Let your body do the talking: advice on body language
Do you want to seem more powerful? Try grabbing your chin thoughtfully. More intelligent? Tilt your head to the left. More attractive? Tilt your head to the right. Whatever you do, don’t grab the skin on your neck when addressing someone.
These are just some of the tips body language expert and self-proclaimed Lyin’ Tamer Janine Driver gave attendees during yesterday’s Trademark Administrators Brunch. Driver’s high-energy, interactive talk included advice for how—and how not—to approach your boss (don’t rush into a room with good news—stay in the door frame and speak casually); what your body is saying in a job interview (keep your head straight and belly button facing out); and how a hand shake can literally reveal which party has the upper hand (do whatever it takes to be the hand on top).
As a former federal law enforcement officer with the U.S. Bureau of Alcohol, Tobacco, Firearms, and Explosives (ATF), Driver specialized in assessing body language to detect deception. Today, she is president of the Body Language Institute and a bestselling author.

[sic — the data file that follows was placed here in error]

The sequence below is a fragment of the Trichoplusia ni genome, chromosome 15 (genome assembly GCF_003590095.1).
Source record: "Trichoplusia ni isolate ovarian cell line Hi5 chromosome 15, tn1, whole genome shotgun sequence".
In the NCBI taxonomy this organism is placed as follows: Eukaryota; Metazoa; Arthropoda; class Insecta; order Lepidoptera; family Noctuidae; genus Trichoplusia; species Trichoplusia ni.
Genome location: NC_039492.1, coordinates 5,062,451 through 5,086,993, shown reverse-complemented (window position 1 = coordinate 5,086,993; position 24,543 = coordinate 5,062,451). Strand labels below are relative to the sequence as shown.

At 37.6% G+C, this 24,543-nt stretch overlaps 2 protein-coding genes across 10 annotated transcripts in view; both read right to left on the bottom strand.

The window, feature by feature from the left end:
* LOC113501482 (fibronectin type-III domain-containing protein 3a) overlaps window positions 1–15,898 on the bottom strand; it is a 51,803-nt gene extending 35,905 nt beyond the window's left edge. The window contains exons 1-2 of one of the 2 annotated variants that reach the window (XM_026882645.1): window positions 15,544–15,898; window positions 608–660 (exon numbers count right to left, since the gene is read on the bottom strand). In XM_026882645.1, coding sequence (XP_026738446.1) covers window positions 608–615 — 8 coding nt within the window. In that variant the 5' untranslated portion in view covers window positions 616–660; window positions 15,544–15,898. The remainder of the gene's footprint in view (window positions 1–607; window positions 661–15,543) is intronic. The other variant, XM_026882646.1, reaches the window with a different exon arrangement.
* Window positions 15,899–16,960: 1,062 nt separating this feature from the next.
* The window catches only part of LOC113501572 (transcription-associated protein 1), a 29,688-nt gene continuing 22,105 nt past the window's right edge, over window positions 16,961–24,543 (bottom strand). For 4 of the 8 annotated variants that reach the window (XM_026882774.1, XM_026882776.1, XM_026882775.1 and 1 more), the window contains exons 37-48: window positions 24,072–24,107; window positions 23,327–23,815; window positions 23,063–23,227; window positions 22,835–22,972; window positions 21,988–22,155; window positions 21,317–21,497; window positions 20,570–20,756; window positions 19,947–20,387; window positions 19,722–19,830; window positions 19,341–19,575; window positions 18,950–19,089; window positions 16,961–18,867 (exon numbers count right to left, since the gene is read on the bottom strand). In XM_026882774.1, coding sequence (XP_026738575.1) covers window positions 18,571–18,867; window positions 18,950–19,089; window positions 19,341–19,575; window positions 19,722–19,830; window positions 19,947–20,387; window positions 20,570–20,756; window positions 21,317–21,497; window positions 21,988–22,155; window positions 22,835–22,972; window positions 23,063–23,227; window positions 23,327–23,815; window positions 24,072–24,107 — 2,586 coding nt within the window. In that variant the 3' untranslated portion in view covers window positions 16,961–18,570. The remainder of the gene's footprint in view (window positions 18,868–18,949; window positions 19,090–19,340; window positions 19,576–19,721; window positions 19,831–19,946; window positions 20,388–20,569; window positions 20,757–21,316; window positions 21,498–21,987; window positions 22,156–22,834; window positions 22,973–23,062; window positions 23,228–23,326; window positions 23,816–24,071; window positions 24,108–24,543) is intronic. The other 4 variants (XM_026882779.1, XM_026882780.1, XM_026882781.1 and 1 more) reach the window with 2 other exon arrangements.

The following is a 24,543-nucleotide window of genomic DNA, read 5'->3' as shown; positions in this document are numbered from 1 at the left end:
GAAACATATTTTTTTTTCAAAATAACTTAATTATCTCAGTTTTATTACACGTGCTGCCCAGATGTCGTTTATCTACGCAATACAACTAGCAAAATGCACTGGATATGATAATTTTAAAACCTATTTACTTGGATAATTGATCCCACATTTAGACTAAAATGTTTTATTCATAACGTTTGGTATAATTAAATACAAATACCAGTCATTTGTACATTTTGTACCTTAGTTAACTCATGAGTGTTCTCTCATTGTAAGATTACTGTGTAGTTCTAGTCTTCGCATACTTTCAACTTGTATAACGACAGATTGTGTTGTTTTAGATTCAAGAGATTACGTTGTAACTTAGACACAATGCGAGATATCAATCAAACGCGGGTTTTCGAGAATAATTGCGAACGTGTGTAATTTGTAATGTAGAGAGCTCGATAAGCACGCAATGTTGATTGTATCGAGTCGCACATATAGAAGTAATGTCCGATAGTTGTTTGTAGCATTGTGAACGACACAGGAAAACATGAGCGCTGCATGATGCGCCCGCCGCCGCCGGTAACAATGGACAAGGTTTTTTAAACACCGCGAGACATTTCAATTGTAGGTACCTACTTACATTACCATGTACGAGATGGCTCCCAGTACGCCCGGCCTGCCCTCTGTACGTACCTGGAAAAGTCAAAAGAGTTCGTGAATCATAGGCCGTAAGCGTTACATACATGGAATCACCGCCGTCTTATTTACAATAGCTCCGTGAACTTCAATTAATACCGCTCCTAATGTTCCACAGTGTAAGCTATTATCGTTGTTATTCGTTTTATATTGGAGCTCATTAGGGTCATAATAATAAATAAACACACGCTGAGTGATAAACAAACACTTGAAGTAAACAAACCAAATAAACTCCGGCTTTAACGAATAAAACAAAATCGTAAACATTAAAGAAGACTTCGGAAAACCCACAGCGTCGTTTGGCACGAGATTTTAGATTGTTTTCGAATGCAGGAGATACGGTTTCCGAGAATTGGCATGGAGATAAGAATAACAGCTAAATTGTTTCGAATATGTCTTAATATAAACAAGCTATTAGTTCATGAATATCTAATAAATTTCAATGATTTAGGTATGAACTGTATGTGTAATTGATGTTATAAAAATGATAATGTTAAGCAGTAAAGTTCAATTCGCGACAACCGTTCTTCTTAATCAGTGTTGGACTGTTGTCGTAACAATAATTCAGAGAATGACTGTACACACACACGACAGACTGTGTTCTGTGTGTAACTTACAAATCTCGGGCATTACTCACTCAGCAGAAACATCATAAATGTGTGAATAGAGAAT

Upon entering the room yesterday, Driver made some quick judgments about the attendees. “This woman is either important, or she thinks she’s important,” she said of one who was leaning on the seat next to hers. This is the kind of observation our coworkers and loved ones make about us everyday, and they contribute greatly to others’ perception of who we are.
Attendee Tracey Mosley of Borden Ladner Gervais said Driver’s talk motivated her to be more aware of certain habits, particularly when training others. Karla Charles of Gardner, Linn, Burkhart & Flory agreed, and added: “I think this is the best brunch we’ve ever had.”
Other tips from Driver
Don’t be a tall skinny candle when standing; be a short fat one with legs wide apart and solidly planted; when people are truly sad, their eyebrows pull together and up—when there’s no eyebrow activity, it’s fake; nodding yes while denying something can indicate dishonesty; making a steeple with your hands designates authority; rocking back and forth on one’s feet denotes confidence; hiding your thumbs in your fists or pockets can mean you need reassurance.